With Jan Sabhas, Kejriwal injects activism into Delhi politics

“This is not a political party, this is a political revolution,” thundered an Aam Admi Party (AAP) volunteer at Arvind Kejriwal’s jan sabha (public meeting) in Patel Nagar, a West Delhi assembly constituency and a Congress stronghold, on Monday.

AAP’s national convener Kejriwal is scheduled to hold 43 such jan sabhas in Delhi’s assembly constituencies in the next one-a-half-months. Assembly elections are due in October.

The jan sabhas mark the first phase of AAP’s political campaign that has taken on Chief Minister Sheila Dikshit on rise in prices of bijli (electricity) and paani (water) and linking it to an alleged a nexus between the ruling Congress government and electricity distribution companies. (Read report)

The highlight of the jan sabhas is the hour-long information-packed speech by Kejriwal during which he makes a convincing case – waving documents and thick files at the crowd every and now and then – linking corruption in government to rising prices of essentials such as electricity, water and cooking gas (LPG).

Arvind Kejriwal at the jan sabha in Patel Nagar. Naresh Sharma/ Firstpost

Arvind Kejriwal at the jan sabha in Patel Nagar. Naresh Sharma/ Firstpost

A 500-odd crowd is perhaps not a bad turn-out for AAP’s first public meeting in Patel Nagar,where party’s presence is only a month-old. And already 162 volunteers – one for each booth in Patel Nagar’s four wards – have been recruited.

Says Ankush Narang, AAP’s coordinator for the Patel Nagar constituency, “We started planning this jan sabha only 15 days ago. This crowd you see here today is because of the mobilisation by our booth volunteers. Once Arvind Kejriwal arrives, more people will come. Given that we didn’t have a single volunteer one year ago, I think this is a big achievement for us. After this jan sabha, we’ll get more volunteers.”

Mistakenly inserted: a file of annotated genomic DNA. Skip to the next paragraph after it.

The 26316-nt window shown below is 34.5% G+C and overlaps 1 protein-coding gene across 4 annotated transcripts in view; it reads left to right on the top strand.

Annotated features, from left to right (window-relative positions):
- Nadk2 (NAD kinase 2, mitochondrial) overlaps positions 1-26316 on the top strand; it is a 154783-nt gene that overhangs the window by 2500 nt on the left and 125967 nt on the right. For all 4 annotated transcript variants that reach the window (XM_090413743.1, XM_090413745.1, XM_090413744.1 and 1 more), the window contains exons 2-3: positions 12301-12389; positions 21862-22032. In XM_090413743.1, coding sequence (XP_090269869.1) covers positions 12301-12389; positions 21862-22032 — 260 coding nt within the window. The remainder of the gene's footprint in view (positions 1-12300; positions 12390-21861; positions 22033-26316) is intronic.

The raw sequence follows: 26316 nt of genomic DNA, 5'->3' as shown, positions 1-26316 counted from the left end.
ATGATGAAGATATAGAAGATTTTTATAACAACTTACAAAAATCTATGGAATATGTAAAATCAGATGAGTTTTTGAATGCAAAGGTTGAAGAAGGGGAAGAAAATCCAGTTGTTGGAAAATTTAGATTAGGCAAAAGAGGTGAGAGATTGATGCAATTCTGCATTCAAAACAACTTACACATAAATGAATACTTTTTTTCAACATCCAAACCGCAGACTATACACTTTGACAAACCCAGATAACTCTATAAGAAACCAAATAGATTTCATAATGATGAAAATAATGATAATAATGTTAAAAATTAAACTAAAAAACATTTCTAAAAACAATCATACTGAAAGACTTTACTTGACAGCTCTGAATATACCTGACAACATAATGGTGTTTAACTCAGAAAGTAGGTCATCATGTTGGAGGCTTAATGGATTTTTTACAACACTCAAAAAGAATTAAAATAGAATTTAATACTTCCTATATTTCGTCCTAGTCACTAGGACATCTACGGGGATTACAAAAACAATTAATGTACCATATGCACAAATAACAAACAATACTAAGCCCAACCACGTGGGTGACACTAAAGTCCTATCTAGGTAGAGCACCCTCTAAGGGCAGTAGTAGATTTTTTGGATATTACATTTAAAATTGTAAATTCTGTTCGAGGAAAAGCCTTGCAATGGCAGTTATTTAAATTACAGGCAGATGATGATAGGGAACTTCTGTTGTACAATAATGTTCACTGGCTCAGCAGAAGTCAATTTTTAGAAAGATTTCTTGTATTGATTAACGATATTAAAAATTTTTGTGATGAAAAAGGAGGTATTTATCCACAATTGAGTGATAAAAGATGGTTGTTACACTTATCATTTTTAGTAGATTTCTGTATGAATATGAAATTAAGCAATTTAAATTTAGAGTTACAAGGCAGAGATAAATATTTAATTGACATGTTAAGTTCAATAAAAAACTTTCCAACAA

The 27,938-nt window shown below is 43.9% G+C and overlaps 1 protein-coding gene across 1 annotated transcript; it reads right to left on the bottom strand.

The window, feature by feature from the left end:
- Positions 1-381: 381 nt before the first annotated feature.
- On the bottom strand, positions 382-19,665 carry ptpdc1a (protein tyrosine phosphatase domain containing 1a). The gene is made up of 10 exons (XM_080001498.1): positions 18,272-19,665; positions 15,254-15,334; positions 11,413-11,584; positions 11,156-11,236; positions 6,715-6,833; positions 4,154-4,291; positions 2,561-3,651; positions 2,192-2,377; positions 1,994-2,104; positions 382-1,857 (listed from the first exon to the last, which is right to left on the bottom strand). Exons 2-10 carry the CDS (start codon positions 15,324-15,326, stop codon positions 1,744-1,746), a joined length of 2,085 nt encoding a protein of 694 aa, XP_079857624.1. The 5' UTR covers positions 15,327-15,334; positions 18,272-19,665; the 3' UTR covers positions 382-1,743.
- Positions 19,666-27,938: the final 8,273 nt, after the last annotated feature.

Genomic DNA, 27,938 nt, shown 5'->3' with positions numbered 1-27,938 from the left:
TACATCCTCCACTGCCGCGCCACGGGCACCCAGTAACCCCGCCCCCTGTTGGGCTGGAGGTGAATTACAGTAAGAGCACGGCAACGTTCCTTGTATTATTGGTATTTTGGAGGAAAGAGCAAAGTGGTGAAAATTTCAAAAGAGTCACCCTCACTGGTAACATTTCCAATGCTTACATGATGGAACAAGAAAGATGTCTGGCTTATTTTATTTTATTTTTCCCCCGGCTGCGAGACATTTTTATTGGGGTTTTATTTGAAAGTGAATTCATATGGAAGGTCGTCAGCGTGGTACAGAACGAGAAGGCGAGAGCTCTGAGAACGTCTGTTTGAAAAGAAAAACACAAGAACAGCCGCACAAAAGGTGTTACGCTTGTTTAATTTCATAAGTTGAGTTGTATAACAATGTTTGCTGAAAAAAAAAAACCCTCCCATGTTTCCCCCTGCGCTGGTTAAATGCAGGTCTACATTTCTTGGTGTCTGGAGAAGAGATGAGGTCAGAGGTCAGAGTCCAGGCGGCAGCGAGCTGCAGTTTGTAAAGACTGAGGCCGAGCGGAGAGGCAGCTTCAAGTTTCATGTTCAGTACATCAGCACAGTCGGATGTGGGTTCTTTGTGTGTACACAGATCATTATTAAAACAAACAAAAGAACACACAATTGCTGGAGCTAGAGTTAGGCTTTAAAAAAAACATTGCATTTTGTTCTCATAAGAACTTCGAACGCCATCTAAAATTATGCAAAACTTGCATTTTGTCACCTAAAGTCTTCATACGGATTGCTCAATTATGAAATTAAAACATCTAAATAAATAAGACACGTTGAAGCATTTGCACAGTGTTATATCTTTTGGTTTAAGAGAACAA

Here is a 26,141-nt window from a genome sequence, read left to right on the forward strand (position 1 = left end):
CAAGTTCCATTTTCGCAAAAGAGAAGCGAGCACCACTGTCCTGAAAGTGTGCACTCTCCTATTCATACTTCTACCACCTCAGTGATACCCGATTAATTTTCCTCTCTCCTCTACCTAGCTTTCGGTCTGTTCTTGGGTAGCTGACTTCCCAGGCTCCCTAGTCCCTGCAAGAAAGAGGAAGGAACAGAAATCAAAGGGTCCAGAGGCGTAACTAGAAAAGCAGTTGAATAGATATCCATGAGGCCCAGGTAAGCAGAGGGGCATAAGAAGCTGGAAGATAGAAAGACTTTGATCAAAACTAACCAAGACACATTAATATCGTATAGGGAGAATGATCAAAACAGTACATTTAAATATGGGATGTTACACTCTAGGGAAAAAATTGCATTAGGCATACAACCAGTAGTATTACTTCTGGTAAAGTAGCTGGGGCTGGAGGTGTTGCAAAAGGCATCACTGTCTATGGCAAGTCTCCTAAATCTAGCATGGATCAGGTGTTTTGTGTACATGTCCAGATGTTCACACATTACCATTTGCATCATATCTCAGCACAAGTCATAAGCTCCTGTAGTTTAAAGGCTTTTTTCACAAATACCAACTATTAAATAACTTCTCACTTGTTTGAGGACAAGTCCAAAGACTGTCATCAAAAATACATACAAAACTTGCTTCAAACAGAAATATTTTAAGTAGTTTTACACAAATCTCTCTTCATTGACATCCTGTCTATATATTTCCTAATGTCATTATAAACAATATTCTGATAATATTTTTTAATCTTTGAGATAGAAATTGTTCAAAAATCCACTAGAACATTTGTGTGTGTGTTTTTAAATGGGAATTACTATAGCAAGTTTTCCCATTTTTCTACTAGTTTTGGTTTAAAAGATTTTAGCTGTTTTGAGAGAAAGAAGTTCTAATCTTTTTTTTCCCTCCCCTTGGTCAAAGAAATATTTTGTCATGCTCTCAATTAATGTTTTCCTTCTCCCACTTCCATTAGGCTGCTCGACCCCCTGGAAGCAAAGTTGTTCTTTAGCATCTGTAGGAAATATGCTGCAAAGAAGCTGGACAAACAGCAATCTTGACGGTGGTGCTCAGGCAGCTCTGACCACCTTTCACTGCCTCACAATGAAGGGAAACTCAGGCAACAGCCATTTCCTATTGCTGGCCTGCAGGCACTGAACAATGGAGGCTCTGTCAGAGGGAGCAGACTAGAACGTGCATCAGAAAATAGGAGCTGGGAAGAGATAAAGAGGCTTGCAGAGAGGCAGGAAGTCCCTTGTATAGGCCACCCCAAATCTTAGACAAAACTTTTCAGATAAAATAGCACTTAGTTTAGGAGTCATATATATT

While there was no indication of a public frenzy to see Kejriwal, the modest crowd that showed up listened to him in rapt attention. Cheering him on, responding to his questions, offering their support, the audience looked infected– for the duration of his speech at least – by an urgent desire to eradicate corruption.

A desire they expressed with their donations to the party fund – which went from Rs 1000, before Kejriwal spoke, to Rs 4000, after.

As Kejriwal makes his transition from a social activist with a formidable record for mobilizing people to being a politician without funds or history, he continues to draw from his methods that brought him his first success as an RTI activist – arming people with information.

Will his tools of social activism have the desired political impact? Will traditional voters of the Congress and the BJP, swayed as they were from his appeals to overcome their fears and not submit to their fates, actually support the AAP come voting day?

“When we listen to what he is saying, we feel awakened. There are many who will run this party down and dismiss it as being an impossible dream. But when we listen to him we are convinced. We want to support him. It will benefit our country’s growth and the future of our children,” says Anand Raj, a factory worker, who lives in Kirti Nagar, a hub for Delhi’s furniture makers.

Quoting a song to reflect his predicament, Suri Narayan, who works as a security guard said, “Itni sarkaar badli, par bhaagya nahi badla mera, sab kuch badal gaya, par haal nahi badla mera (governments changed but my luck didn’t change, everything has changed but my situation has remained the same).”